On October 15, a new COVID PSA showed up on billboards, sidewalk signage, and walls around Lincoln Center. It didn’t feature the typical wash-your-hands, wear-a-mask directives. Instead, it showed photographs of essential workers by the artist Carrie Mae Weems, overlaid with notes of appreciation (like “Thank the workers of the world” in big block lettering) and clear, easy-to-understand information about the pandemic, and who it is hitting the hardest (“When all is said and done, people of color have been the most impacted by COVID-19! Just look at the numbers! It’s sad but true!).
Weems’s national, bilingual COVID campaign, titled Resist COVID/Take 6!, actually started back in April, in Syracuse, where she lives. (In Syracuse, the campaign also appeared in the Onondaga language.) There, she flooded radio airwaves, posted billboards, produced grocery-store flyers, and made pins and buttons to raise awareness about the pandemic.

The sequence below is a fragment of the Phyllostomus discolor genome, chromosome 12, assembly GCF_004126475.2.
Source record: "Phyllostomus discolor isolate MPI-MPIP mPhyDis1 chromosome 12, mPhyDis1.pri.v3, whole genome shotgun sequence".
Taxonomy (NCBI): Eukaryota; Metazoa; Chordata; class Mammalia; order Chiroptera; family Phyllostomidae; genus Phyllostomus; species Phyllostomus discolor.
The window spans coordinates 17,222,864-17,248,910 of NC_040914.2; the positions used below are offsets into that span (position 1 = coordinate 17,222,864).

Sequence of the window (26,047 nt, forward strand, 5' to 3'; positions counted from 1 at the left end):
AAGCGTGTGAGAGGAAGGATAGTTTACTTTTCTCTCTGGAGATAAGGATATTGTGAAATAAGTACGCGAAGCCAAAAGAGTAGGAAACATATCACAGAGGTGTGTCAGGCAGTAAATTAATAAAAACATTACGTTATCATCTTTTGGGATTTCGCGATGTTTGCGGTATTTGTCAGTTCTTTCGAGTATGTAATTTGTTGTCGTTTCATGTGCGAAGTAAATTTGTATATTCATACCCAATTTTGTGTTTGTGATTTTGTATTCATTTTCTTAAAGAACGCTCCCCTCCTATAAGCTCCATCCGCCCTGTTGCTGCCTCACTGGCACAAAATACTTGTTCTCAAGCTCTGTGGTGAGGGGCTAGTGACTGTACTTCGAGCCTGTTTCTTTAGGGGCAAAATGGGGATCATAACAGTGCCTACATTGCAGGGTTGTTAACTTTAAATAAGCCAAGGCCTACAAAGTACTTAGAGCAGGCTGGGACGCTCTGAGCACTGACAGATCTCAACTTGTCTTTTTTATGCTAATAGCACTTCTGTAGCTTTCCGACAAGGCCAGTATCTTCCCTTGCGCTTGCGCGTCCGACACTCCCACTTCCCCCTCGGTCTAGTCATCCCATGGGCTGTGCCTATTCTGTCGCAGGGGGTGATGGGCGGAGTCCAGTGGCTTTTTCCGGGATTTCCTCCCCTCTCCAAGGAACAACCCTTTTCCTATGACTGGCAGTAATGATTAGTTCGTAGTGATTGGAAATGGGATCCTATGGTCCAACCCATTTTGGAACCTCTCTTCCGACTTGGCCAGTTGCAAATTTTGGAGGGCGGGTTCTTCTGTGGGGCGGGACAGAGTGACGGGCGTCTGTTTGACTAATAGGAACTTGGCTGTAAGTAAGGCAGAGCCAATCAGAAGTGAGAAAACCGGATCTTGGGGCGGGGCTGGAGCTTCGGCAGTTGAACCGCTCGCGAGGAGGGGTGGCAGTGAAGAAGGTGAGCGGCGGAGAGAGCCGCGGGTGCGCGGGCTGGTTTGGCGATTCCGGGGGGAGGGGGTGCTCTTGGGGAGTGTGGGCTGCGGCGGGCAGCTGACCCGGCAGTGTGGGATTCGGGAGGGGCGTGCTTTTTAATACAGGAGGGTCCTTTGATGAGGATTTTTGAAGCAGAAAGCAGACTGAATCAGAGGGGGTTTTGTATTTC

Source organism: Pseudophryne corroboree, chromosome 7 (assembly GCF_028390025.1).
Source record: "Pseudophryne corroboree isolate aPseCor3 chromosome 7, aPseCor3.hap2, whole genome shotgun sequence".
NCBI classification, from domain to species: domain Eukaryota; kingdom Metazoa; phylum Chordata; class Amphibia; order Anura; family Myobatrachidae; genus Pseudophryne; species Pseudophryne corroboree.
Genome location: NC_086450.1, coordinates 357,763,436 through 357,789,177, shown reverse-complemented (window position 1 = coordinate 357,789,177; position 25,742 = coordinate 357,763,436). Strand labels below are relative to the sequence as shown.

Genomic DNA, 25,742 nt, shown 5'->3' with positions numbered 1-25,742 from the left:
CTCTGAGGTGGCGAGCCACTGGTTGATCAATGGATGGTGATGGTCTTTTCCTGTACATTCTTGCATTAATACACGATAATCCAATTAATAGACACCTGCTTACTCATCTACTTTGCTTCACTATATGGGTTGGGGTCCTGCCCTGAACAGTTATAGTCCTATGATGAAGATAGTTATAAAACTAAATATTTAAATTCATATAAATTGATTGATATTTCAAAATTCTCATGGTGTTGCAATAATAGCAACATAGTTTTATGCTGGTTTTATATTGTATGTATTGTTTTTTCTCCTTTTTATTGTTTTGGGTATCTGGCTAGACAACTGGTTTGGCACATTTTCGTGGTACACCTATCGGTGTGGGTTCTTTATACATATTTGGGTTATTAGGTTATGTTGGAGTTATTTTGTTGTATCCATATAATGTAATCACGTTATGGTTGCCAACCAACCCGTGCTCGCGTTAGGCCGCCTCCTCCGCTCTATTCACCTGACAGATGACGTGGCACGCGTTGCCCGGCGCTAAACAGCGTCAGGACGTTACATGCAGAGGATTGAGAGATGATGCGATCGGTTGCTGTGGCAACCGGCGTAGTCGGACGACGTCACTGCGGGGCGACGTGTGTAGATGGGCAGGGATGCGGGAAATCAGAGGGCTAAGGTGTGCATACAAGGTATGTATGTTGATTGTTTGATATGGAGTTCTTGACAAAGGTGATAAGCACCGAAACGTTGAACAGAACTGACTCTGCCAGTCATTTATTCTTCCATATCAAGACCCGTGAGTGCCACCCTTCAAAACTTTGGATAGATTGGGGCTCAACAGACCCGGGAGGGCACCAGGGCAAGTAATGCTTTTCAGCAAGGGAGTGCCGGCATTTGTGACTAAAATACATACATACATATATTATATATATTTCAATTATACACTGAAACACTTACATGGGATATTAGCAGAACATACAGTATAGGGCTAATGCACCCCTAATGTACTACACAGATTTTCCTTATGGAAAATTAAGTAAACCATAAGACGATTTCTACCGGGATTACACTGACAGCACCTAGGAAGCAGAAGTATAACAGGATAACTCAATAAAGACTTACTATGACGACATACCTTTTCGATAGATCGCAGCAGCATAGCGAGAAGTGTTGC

Steadily, she’s taken the project elsewhere in New York — mostly to Black and Latinx neighborhoods. Before coming to Lincoln Center, iterations of Resist COVID/Take 6! have appeared in Atlanta, Detroit, and Chicago. Here in New York, she’s plastered her messaging on Times Square billboards, shopping bags distributed at the Africa Center, city buses, the Apollo Theater, BRIC’s storefront windows, the Brooklyn Museum steps (which are now covered in missives such as “The pre-existing condition is poverty” and “Know this: COVID-19 is not a hoax but deadly real”), and posters wheat-pasted throughout the city.
“I thought, I’m not a policy-maker. I’m not a politician,” Weems has said about her project and how she as an artist can contribute to COVID efforts. “I’m a citizen concerned about what’s going on in my community. This coronavirus isn’t going away anytime soon, and neither are the underlying issues affecting people of color that it has made even more apparent.”